At least the rest of our activity and the rest of that day was a success. And we had great fun too playing silly buggers for some 8 hours.

Scouts are serious, great, innovative, quick to ad-lib. And sometimes very, very silly.

The Seventh year stitch(es)

Yes I know full well I’ve been at it before. And now I’m at it again: Scouting. Well it’s just a sign that it takes up a lot of mental room. Hardly surprising since I have this proof of just how long time ago I first donned my blue uniform:

årsstjerne

7 years in blue. And ridiculously proud to show it. As a girl I was in the YWCA for 6 years. And no that doesn’t mean I should have a star saying 13 years on my pocket, which is where it’s sewn on. Because I’m in the non-denominational uni-sex Danish Scout Corps now.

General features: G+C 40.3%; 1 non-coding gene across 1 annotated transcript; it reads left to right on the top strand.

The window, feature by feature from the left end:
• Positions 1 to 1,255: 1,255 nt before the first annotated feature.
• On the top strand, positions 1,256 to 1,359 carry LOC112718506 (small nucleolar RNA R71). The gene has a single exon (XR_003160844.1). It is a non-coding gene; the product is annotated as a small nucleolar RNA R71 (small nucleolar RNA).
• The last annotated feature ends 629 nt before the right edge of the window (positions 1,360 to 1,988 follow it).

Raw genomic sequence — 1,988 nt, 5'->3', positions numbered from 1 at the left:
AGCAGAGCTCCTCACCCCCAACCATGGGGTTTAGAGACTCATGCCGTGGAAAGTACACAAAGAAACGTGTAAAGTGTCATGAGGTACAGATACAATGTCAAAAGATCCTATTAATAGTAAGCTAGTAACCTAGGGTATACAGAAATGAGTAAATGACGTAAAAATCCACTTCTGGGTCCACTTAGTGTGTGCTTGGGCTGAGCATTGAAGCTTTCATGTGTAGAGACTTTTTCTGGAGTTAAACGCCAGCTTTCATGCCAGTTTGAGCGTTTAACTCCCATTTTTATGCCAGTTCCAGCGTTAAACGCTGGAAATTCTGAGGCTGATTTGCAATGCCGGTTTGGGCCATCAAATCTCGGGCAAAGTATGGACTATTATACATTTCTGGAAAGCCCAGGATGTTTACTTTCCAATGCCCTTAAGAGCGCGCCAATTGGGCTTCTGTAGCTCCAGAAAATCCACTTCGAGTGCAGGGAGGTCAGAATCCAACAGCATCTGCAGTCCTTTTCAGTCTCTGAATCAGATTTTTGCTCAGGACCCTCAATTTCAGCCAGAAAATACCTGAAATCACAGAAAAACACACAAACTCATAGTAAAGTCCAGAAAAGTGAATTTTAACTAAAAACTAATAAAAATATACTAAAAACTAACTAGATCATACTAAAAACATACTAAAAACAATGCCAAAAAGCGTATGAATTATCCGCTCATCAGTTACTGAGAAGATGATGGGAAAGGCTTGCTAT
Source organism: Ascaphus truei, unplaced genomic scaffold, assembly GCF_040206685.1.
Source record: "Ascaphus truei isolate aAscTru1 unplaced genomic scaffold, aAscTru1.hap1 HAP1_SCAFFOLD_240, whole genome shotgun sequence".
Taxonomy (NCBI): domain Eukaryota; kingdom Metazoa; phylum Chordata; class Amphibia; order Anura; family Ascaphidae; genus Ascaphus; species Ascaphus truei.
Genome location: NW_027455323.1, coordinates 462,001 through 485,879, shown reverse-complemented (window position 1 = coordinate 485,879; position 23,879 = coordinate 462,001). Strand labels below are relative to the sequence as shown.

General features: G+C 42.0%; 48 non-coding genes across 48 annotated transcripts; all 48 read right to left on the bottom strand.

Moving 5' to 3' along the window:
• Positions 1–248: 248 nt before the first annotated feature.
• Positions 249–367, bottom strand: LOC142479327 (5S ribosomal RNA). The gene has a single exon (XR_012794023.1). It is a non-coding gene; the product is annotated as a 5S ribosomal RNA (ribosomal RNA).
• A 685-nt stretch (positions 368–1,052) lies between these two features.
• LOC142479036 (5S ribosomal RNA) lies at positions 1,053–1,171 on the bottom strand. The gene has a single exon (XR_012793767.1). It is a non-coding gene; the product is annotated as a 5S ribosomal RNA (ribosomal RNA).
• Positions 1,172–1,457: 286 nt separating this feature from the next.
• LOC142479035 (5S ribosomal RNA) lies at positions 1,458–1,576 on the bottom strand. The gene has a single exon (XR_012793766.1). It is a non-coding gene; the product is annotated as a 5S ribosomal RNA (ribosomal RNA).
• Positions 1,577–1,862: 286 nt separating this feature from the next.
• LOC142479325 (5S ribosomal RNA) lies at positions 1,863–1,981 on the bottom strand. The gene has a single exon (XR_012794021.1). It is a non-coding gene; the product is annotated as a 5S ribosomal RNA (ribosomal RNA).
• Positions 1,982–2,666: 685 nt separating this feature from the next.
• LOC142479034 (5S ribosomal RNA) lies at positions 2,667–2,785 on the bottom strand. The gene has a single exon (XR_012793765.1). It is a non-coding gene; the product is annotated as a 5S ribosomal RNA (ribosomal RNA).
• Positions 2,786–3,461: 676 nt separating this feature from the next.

And I think I’m ready for seven more years, one at a time. So is it much of a craft to sew on a small piece of material? Not really, though our uniforms are made of sturdy cotton woven the same way as denim.

What is a genuine craft is coming up with idea upon idea on how to train each girl and boy scouting skills, cooperation, cameraderie, how to overcome being homesick, pitching tents et c. And still keep up your own enthusiasm. OIt’s only possible because scouting is so wonderful it attracts other adults that become friends. Oh yes, I am SO ready for seven more years. Itching to get back to it all!

 

Ceci n’est pas une door handle

Nor, for that matter, is it a loft ladder:

handsker

I’m not particularly proud of these gloves. My defense is they’re made of thinsulate, which is completely unwieldy and – just to top it – has a strong tendency to come apart in tis three layers while you work with it.